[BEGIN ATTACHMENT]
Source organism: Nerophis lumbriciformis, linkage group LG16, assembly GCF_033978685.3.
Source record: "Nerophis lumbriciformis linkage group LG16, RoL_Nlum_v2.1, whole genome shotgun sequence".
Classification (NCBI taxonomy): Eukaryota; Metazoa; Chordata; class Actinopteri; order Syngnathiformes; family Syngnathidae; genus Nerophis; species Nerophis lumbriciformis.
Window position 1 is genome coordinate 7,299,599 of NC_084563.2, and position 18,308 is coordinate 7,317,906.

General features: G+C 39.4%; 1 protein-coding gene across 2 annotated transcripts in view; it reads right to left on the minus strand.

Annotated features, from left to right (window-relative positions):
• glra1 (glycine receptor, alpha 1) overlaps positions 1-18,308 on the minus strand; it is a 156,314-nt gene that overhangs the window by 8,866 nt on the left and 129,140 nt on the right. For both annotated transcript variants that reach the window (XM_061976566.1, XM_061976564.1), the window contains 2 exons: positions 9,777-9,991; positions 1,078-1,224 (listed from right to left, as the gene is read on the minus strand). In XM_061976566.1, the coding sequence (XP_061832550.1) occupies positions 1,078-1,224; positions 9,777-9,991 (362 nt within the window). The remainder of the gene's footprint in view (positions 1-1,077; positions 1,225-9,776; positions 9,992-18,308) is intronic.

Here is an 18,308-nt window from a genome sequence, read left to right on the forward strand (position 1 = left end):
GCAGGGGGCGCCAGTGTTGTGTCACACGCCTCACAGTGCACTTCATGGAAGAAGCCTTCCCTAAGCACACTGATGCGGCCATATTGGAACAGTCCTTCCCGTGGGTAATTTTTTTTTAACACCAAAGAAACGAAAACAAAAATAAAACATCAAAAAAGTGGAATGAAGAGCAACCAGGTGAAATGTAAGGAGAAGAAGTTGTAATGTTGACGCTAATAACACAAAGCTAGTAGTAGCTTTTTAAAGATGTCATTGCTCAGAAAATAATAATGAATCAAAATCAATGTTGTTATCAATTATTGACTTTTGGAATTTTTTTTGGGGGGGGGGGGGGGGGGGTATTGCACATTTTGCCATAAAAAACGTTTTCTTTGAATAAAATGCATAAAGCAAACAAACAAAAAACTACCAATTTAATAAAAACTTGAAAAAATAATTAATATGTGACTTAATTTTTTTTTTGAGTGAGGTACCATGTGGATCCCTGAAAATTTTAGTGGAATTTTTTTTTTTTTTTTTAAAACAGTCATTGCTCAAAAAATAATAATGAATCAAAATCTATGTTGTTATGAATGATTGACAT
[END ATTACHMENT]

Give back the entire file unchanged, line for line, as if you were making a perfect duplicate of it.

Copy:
Source organism: Nerophis lumbriciformis, linkage group LG16, assembly GCF_033978685.3.
Source record: "Nerophis lumbriciformis linkage group LG16, RoL_Nlum_v2.1, whole genome shotgun sequence".
Classification (NCBI taxonomy): Eukaryota; Metazoa; Chordata; class Actinopteri; order Syngnathiformes; family Syngnathidae; genus Nerophis; species Nerophis lumbriciformis.
Window position 1 is genome coordinate 7,299,599 of NC_084563.2, and position 18,308 is coordinate 7,317,906.

General features: G+C 39.4%; 1 protein-coding gene across 2 annotated transcripts in view; it reads right to left on the minus strand.

Annotated features, from left to right (window-relative positions):
• glra1 (glycine receptor, alpha 1) overlaps positions 1-18,308 on the minus strand; it is a 156,314-nt gene that overhangs the window by 8,866 nt on the left and 129,140 nt on the right. For both annotated transcript variants that reach the window (XM_061976566.1, XM_061976564.1), the window contains 2 exons: positions 9,777-9,991; positions 1,078-1,224 (listed from right to left, as the gene is read on the minus strand). In XM_061976566.1, the coding sequence (XP_061832550.1) occupies positions 1,078-1,224; positions 9,777-9,991 (362 nt within the window). The remainder of the gene's footprint in view (positions 1-1,077; positions 1,225-9,776; positions 9,992-18,308) is intronic.

Here is an 18,308-nt window from a genome sequence, read left to right on the forward strand (position 1 = left end):
GCAGGGGGCGCCAGTGTTGTGTCACACGCCTCACAGTGCACTTCATGGAAGAAGCCTTCCCTAAGCACACTGATGCGGCCATATTGGAACAGTCCTTCCCGTGGGTAATTTTTTTTTAACACCAAAGAAACGAAAACAAAAATAAAACATCAAAAAAGTGGAATGAAGAGCAACCAGGTGAAATGTAAGGAGAAGAAGTTGTAATGTTGACGCTAATAACACAAAGCTAGTAGTAGCTTTTTAAAGATGTCATTGCTCAGAAAATAATAATGAATCAAAATCAATGTTGTTATCAATTATTGACTTTTGGAATTTTTTTTGGGGGGGGGGGGGGGGGGGTATTGCACATTTTGCCATAAAAAACGTTTTCTTTGAATAAAATGCATAAAGCAAACAAACAAAAAACTACCAATTTAATAAAAACTTGAAAAAATAATTAATATGTGACTTAATTTTTTTTTTGAGTGAGGTACCATGTGGATCCCTGAAAATTTTAGTGGAATTTTTTTTTTTTTTTTTAAAACAGTCATTGCTCAAAAAATAATAATGAATCAAAATCTATGTTGTTATGAATGATTGACAT